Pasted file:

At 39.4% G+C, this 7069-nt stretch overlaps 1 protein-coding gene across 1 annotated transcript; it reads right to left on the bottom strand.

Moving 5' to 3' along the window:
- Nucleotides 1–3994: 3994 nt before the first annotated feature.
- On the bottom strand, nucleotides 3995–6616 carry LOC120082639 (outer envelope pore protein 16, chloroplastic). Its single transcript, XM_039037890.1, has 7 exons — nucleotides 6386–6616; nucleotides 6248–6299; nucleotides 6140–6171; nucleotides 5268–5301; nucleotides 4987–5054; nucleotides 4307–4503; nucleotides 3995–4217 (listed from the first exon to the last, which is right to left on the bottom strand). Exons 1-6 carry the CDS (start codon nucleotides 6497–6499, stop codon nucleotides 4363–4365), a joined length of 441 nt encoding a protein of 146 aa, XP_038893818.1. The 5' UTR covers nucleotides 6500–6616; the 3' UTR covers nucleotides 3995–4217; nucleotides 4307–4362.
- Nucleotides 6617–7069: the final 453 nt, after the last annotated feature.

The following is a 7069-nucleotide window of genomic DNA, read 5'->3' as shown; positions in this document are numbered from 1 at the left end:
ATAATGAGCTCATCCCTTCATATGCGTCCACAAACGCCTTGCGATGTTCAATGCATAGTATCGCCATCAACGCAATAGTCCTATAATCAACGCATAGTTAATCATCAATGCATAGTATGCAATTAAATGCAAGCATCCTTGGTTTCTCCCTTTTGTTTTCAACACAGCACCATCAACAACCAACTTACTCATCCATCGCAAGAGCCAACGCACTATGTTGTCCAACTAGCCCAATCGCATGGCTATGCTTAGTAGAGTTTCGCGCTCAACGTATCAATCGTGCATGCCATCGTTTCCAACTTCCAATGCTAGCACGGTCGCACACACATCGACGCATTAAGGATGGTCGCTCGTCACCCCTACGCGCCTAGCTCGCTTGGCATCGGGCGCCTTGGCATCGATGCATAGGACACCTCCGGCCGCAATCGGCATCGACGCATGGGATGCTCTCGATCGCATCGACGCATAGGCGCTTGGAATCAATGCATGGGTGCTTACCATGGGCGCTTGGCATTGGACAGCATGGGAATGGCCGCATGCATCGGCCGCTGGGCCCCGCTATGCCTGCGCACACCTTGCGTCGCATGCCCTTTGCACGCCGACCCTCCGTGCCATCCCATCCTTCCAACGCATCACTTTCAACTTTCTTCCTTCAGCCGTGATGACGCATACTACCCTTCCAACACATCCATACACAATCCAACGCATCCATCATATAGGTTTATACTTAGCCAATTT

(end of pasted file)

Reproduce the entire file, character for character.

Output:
At 39.4% G+C, this 7069-nt stretch overlaps 1 protein-coding gene across 1 annotated transcript; it reads right to left on the bottom strand.

Moving 5' to 3' along the window:
- Nucleotides 1–3994: 3994 nt before the first annotated feature.
- On the bottom strand, nucleotides 3995–6616 carry LOC120082639 (outer envelope pore protein 16, chloroplastic). Its single transcript, XM_039037890.1, has 7 exons — nucleotides 6386–6616; nucleotides 6248–6299; nucleotides 6140–6171; nucleotides 5268–5301; nucleotides 4987–5054; nucleotides 4307–4503; nucleotides 3995–4217 (listed from the first exon to the last, which is right to left on the bottom strand). Exons 1-6 carry the CDS (start codon nucleotides 6497–6499, stop codon nucleotides 4363–4365), a joined length of 441 nt encoding a protein of 146 aa, XP_038893818.1. The 5' UTR covers nucleotides 6500–6616; the 3' UTR covers nucleotides 3995–4217; nucleotides 4307–4362.
- Nucleotides 6617–7069: the final 453 nt, after the last annotated feature.

The following is a 7069-nucleotide window of genomic DNA, read 5'->3' as shown; positions in this document are numbered from 1 at the left end:
ATAATGAGCTCATCCCTTCATATGCGTCCACAAACGCCTTGCGATGTTCAATGCATAGTATCGCCATCAACGCAATAGTCCTATAATCAACGCATAGTTAATCATCAATGCATAGTATGCAATTAAATGCAAGCATCCTTGGTTTCTCCCTTTTGTTTTCAACACAGCACCATCAACAACCAACTTACTCATCCATCGCAAGAGCCAACGCACTATGTTGTCCAACTAGCCCAATCGCATGGCTATGCTTAGTAGAGTTTCGCGCTCAACGTATCAATCGTGCATGCCATCGTTTCCAACTTCCAATGCTAGCACGGTCGCACACACATCGACGCATTAAGGATGGTCGCTCGTCACCCCTACGCGCCTAGCTCGCTTGGCATCGGGCGCCTTGGCATCGATGCATAGGACACCTCCGGCCGCAATCGGCATCGACGCATGGGATGCTCTCGATCGCATCGACGCATAGGCGCTTGGAATCAATGCATGGGTGCTTACCATGGGCGCTTGGCATTGGACAGCATGGGAATGGCCGCATGCATCGGCCGCTGGGCCCCGCTATGCCTGCGCACACCTTGCGTCGCATGCCCTTTGCACGCCGACCCTCCGTGCCATCCCATCCTTCCAACGCATCACTTTCAACTTTCTTCCTTCAGCCGTGATGACGCATACTACCCTTCCAACACATCCATACACAATCCAACGCATCCATCATATAGGTTTATACTTAGCCAATTT